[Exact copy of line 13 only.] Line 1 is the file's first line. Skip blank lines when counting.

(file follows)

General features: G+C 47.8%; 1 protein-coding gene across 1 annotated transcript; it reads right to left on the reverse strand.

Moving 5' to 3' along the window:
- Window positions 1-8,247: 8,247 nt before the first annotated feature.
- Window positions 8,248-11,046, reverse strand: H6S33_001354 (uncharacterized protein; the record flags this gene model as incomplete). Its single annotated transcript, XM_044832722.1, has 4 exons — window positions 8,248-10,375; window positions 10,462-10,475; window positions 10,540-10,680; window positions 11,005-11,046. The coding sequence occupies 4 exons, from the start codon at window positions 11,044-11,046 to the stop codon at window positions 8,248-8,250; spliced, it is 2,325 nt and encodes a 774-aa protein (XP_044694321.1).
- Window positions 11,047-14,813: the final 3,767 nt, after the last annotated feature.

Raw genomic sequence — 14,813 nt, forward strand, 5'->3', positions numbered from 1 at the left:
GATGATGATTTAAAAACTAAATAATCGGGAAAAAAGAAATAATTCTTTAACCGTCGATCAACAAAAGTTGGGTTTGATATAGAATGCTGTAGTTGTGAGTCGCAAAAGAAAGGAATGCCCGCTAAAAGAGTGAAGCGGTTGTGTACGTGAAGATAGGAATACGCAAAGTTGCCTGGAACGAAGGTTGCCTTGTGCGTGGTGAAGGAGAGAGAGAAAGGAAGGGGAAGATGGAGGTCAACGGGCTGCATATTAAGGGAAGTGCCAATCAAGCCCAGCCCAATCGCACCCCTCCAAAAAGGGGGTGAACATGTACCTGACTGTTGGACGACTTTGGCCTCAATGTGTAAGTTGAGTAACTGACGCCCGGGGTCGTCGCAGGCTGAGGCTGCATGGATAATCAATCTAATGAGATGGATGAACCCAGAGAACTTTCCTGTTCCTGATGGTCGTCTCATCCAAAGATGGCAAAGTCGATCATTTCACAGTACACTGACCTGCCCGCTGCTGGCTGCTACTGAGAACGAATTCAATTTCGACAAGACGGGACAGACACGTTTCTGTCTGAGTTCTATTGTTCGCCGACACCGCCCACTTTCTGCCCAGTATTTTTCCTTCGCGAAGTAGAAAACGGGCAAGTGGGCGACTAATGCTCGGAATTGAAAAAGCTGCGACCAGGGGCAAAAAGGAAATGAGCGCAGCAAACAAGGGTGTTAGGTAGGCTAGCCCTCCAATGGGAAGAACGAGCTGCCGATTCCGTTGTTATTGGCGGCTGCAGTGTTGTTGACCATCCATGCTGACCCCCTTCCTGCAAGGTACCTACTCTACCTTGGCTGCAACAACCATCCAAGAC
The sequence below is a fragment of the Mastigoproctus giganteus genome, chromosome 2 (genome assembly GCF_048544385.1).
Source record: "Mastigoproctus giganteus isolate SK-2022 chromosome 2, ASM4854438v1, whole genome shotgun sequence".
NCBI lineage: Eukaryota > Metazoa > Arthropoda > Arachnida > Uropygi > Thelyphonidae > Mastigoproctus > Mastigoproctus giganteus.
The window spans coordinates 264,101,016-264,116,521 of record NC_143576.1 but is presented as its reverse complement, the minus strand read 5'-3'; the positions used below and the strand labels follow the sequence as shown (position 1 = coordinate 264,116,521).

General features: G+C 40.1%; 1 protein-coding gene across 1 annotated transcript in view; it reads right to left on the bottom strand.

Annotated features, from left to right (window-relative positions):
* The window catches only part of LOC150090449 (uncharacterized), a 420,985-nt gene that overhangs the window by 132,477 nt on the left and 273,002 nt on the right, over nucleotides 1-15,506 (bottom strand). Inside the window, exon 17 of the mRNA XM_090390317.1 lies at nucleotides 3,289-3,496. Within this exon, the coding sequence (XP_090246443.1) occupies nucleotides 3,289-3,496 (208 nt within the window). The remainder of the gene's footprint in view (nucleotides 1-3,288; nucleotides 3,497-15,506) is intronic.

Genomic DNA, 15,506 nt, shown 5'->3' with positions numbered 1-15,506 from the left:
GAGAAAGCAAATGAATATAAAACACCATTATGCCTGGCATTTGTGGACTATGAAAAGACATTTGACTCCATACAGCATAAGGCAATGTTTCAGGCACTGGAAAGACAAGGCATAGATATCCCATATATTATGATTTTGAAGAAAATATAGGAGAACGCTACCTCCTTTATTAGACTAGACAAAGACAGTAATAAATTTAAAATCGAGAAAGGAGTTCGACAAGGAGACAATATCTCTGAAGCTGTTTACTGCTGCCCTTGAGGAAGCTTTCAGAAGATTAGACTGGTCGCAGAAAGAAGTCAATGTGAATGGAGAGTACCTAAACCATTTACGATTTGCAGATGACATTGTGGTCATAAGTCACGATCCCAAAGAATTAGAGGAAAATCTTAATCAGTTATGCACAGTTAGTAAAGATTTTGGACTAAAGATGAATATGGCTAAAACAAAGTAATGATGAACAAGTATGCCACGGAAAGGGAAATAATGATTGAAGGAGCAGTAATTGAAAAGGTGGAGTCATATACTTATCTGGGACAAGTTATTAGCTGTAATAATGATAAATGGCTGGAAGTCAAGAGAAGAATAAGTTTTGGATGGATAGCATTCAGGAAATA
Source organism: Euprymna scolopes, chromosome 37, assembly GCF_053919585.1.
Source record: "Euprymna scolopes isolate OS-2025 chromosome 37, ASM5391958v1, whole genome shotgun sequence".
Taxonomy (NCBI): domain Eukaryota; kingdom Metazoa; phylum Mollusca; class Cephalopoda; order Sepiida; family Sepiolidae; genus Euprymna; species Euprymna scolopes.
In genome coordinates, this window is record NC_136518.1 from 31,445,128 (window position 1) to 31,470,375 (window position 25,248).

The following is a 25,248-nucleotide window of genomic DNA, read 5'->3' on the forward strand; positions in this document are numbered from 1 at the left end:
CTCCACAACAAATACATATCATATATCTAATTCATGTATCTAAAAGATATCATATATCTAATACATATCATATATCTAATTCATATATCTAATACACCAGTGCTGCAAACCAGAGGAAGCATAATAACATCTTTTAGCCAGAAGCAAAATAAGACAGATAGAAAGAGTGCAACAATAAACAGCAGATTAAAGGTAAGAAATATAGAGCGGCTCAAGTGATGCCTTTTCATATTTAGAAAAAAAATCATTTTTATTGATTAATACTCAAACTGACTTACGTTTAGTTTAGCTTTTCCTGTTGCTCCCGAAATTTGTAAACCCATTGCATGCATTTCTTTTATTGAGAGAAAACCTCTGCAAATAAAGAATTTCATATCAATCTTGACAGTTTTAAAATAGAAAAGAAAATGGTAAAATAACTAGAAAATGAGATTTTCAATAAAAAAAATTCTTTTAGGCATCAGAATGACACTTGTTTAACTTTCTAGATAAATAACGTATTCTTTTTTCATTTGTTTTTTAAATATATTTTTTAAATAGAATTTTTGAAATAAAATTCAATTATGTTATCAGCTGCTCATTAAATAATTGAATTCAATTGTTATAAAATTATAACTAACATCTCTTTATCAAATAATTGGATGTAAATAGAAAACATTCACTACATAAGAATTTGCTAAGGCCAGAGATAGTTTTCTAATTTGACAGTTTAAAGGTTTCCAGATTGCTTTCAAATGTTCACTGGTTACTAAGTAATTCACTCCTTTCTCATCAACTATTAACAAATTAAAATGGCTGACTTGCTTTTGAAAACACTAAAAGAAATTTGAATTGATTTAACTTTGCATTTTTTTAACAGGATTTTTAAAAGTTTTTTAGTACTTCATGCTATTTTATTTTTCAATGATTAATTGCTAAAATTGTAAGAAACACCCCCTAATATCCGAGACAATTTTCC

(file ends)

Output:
Annotated features, from left to right (window-relative positions):